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#15
Hi all,

I'm not a regular on these pages by any means, but I just happened to be passing by and noticed this thread...
Speaking as a manic depressive, I have had a number of run-ins with deep depressions not directly (un)employment related, but all involving lack of self-esteem (by their nature). I have been lucky in never experiencing any stigma (although I am careful about who I admit things to), but I am aware that it is still out there; it's such a shame that things like this aren't spoken about more generally, afterall it is a bodily malfunction - noone would think twice about complaining that their knee didn't work properly, so why their moods? I would like to echo the supportive comments on this thread.

Above all, and I know this from experience, I would say that the worst thing you can do is ignore the situation: it is almost guaranteed to fester and get worse. With the added bonus that when work does come along, you will be in no fit state to do it!
Without meaning to sound patronising, changes of circumstances sometimes turn out to be opportunities in disguise (although that's probably a really unhelpful thing to hear right now).
Apart from all the good ideas mentioned already about GPs, friends, counselling etc there are a couple of practical things I can think of which I find help on a day to day basis in the meantime; I am slowly getting the hang of admitting when I begin to feel low, and (after much dismissing this kind of thing as fussing) learning to look after myself and I have found it really helps... and they all have a good body of scientific research behind them if you need convincing!

1) Sunshine. Admittedly you don't have that much control over this, but daylight in general is better than nothing. Go out and walk around, sit on a park bench, sit on the door step if nothing else.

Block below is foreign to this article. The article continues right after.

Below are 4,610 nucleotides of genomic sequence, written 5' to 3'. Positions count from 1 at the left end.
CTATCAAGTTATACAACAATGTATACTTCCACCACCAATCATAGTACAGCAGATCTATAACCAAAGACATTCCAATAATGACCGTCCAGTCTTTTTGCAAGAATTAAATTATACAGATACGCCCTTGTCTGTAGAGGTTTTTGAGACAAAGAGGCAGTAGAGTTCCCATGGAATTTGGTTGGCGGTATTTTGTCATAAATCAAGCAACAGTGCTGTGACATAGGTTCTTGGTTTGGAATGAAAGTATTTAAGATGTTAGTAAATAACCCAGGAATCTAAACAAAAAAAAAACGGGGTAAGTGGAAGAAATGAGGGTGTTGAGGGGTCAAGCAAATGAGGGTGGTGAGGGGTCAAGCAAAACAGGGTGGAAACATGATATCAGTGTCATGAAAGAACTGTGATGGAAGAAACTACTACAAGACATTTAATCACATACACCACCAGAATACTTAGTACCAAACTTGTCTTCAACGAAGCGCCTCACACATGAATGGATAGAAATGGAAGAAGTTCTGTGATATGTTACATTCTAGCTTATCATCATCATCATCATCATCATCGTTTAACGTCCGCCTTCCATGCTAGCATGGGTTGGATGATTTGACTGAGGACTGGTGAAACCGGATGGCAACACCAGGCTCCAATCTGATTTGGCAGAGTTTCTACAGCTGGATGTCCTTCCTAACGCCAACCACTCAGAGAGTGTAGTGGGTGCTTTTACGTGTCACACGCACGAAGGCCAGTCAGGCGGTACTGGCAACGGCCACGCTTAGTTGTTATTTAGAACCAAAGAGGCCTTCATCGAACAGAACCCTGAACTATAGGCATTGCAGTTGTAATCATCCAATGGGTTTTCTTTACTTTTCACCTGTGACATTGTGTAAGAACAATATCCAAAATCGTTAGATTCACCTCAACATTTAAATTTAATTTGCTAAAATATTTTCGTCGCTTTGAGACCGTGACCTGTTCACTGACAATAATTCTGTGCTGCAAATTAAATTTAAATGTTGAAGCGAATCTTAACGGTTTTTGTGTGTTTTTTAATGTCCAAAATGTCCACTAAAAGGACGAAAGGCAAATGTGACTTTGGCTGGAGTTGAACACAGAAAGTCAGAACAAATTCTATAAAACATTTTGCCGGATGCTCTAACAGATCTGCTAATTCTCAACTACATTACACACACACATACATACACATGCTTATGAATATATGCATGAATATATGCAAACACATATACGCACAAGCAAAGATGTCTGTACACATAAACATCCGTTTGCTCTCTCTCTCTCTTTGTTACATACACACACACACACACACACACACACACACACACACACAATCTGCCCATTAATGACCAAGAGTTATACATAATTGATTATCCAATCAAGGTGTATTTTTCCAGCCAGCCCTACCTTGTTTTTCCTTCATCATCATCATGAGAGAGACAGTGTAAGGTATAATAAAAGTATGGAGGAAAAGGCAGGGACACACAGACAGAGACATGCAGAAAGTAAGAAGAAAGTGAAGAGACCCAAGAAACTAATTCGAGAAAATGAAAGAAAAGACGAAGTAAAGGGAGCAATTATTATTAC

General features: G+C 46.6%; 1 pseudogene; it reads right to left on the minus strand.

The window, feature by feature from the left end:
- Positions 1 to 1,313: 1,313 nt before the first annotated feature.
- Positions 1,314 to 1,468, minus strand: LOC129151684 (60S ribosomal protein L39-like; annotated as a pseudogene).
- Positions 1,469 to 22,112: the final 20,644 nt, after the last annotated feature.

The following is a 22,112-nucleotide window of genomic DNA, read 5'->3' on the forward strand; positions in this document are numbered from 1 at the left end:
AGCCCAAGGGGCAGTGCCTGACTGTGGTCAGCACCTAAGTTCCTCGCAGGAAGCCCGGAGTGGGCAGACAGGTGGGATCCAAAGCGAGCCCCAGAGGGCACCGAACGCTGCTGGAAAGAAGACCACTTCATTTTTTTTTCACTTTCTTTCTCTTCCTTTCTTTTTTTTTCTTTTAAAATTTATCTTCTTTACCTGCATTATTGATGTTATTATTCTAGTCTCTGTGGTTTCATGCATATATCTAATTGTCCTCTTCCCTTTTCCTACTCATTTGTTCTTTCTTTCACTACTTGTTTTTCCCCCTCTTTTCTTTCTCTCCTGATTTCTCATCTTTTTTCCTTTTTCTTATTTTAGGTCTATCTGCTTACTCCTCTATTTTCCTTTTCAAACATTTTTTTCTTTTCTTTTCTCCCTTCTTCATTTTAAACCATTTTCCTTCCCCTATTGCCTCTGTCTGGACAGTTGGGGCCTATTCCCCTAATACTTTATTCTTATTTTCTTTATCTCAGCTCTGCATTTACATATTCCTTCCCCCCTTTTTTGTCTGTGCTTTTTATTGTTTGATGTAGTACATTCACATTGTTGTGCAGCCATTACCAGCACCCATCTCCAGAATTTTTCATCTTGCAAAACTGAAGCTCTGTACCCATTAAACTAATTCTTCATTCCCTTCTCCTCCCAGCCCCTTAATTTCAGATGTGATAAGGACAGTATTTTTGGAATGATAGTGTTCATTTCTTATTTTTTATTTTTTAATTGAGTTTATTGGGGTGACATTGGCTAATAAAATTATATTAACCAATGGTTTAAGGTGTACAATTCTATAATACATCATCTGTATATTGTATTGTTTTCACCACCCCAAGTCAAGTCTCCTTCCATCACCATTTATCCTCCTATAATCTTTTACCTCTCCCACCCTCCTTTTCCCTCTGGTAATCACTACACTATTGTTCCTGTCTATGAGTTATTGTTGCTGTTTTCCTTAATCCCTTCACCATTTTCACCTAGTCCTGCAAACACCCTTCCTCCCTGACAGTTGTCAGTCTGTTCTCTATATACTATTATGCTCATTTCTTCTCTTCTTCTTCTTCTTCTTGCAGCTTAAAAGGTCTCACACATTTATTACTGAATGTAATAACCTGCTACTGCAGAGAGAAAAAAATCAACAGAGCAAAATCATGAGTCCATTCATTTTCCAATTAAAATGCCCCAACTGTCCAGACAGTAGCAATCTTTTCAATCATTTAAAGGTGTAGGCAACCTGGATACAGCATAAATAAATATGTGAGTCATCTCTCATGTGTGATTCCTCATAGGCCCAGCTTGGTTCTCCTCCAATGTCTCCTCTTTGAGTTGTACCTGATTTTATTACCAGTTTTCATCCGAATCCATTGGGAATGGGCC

2) Excercise. This is the most difficult to do when you feel down, but is really effective. Make yourself go out for a walk each day (and get the sunlight at the same time!), go to the shops for a pint of milk, that kind of thing. If necessary, arrange as many appointments as you can with various people (even if this means the dentist!!) first thing in the morning as this forces you to get up and out.
3) Eat well. Everyone is bored of hearing this, but it has an amazing effect on your mood. And make sure you eat - it is waaay too easy to feel like you can't be bothered/it isn't worth having lunch! And yes, (I think someone said this already), lay off the alcohol!
4) Get regular sleep. Don't stay up late fretting or lie in late in the morning because it's not worth getting up. Again, hard to do. The fresh air and exercise comes in handy here.
5) Don't let you mind get stuck in a cycle of constantly going over negatives. Ok, this can't be done completely, but at least try and keep it distracted - avoid the sitting hunched in the corner of the settee staring into space with no inclination to do anything!! On days when I can't get out of bed, I go for audio books and kids stories; I find I can't concentrate to read, so I go for something straight forward that is being read to me - Harry Potter is perfect for this, although I can see not everyone might appreciate it ;-)